Mark Twain

Samuel Langhorne Clemens

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Cascades by Scott Joplin

Samuel Clemens, also more well-known as Mark Twain, was born in 1835 in Hanibal, Missouri, and died in 1910.   The Clemens family consisted of two brothers, a sister, and the family-owned slave, Jenny, whose vivid storytelling was a formative influence on the young Sam. As he was growing up, his parents explained their perspective on the nature of things in the established South, about the slave-owning tradition, and about "rough western justice."

In 1868 Mark Twain reminisced about his journalism career in Nevada with the Virginia City Territorial Enterprise:

"To find a petrified man, or break a stranger's leg, or cave an imaginary mine, or discover some dead Indians in a Gold Hill tunnel, or massacre a family at Dutch Nick's, were feats and calamities that we never hesitated about devising when the public needed matters of thrilling interest for breakfast. The seemingly tranquil ENTERPRISE office was a ghastly factory of slaughter, mutilation and general destruction in those days."
- Mark Twain's Letters from Washington, Number IX, Territorial Enterprise, March 7, 1868

Today very few copies of the Territorial Enterprise from Mark Twain's days exist. Much of Twain's writing for the Enterprise survives only as undated clippings from his personal scrapbooks or as reprints from contemporary newspapers of his time. In many cases only fragments of the original contribution are all that can be found.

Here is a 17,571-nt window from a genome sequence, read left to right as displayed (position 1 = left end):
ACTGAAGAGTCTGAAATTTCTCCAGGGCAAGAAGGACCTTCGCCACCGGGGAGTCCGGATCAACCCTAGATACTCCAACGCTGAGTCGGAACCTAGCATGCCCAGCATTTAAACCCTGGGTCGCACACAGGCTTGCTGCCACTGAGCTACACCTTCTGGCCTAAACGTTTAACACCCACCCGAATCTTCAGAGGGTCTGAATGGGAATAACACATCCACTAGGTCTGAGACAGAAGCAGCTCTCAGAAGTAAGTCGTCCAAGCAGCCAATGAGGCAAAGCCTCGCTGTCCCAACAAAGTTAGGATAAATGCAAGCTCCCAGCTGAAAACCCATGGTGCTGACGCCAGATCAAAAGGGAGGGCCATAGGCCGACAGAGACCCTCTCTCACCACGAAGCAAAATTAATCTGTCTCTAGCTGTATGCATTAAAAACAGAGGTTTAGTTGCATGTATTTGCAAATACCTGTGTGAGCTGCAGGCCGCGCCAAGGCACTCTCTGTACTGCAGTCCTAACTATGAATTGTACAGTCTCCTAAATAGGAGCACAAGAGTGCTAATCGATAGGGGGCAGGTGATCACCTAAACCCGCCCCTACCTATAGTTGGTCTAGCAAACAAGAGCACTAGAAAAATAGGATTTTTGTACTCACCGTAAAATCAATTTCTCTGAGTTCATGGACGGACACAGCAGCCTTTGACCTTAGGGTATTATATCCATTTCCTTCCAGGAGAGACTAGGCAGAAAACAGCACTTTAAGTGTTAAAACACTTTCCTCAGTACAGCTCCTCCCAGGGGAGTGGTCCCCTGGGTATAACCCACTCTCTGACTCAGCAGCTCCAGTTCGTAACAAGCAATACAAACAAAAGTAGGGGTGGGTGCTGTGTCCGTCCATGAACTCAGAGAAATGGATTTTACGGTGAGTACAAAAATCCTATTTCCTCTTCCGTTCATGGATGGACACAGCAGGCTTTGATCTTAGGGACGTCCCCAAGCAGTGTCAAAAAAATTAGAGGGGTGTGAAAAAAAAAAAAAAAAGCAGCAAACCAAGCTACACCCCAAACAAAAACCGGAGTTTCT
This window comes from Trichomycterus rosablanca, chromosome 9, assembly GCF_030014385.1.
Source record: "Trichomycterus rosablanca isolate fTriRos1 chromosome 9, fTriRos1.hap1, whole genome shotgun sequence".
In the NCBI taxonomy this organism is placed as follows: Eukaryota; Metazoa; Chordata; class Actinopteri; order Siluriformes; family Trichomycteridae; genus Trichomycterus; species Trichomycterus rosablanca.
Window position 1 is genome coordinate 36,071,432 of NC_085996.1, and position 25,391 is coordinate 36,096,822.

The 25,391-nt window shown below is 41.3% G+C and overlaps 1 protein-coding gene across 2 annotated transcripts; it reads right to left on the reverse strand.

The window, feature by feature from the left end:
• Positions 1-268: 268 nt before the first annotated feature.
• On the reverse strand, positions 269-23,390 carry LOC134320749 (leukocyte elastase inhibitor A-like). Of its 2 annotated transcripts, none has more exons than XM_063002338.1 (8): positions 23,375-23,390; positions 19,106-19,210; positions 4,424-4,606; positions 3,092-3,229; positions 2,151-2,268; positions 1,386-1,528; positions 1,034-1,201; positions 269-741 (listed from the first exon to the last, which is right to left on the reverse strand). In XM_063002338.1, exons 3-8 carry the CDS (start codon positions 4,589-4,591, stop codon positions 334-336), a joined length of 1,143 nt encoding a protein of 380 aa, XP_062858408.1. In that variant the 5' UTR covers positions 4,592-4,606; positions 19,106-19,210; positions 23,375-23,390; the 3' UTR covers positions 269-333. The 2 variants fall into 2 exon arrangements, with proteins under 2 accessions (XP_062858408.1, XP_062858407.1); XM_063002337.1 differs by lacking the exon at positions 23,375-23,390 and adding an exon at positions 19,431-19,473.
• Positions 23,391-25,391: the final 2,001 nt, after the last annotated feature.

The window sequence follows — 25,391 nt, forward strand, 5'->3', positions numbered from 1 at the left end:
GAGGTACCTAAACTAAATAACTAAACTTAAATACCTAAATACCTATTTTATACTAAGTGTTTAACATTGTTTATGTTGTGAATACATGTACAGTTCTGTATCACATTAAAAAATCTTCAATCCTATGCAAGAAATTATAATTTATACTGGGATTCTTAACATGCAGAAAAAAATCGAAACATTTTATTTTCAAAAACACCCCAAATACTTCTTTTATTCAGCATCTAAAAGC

Samuel Clemens

In his book, "Roughing It," Mark Twain writes of his adventures in the Lake Tahoe area.  He spent time in Carson City, NV, and six years at the Territorial Enterprise in Virginia City, NV.  He wrote of the Calaveras Jumping Frogs in Calaveras while living in Virginia City.

Territorial Enterprise, January 1, 1863



Now is the accepted time to make your regular annual good resolutions. Next week you can begin paving hell with them as usual. Yesterday, everybody smoked his last cigar, took his last drink, and swore his last oath. To-day, we are a pious and exemplary community. Thirty days from now, we shall have cast our reformation to the winds and gone to cutting our ancient short comings considerably shorter than ever. We shall also reflect pleasantly upon how we did the same old thing last year about this time. However, go in, community. New Year's is a harmless annual institution, of no particular use to anybody save as a scapegoat for promiscuous drunks, and friendly calls, and humbug resolutions, and we wish you to enjoy it with a looseness suited to the greatness of the occasion.

Mark Twain


Territorial Enterprise, late April 1868

[written by Enterprise Staff]

Mark Twain we have a right to claim as a Washoe humorist, and claiming him let us not fail to do what we can to encourage him by showing him that we appreciate his efforts to amuse and instruct us. He comes back to us after many wanderings by sea and land in foreign countries, with his mind and portfolio enriched with choice collections of fact and fancy gleaned in places holy and not holy. He is a living budget of not the jokes of all nations but of jokes upon all nations, suggested by their peculiarities of manners, customs, and appearance. We predict for him the most crowded and brilliant audience of the season. All who have ever seen or heard of Mark Twain and his genius as a brilliant descriptive writer, wit, and humorist - and who has not? - will desire to go with him aboard the Quaker City, carpet bag in hand, and gaze on the sleek faces and heads of the pious pilgrims to the Holy Land, all as yet unafflicted with the wilting nausea of sea-sickness, and looking forward with godly and courageous eyes toward the sacred soil and cities of the country in which scriptures were born; all will wish to accompany Mark to Palestine and ramble with him among the musty old palaces, churches, and tombs - in short, all will wish to follow him wherever he goes. As his followers will be many, let those who do not desire to be left behind on the voyage go early tomorrow and secure seats for the through trip.



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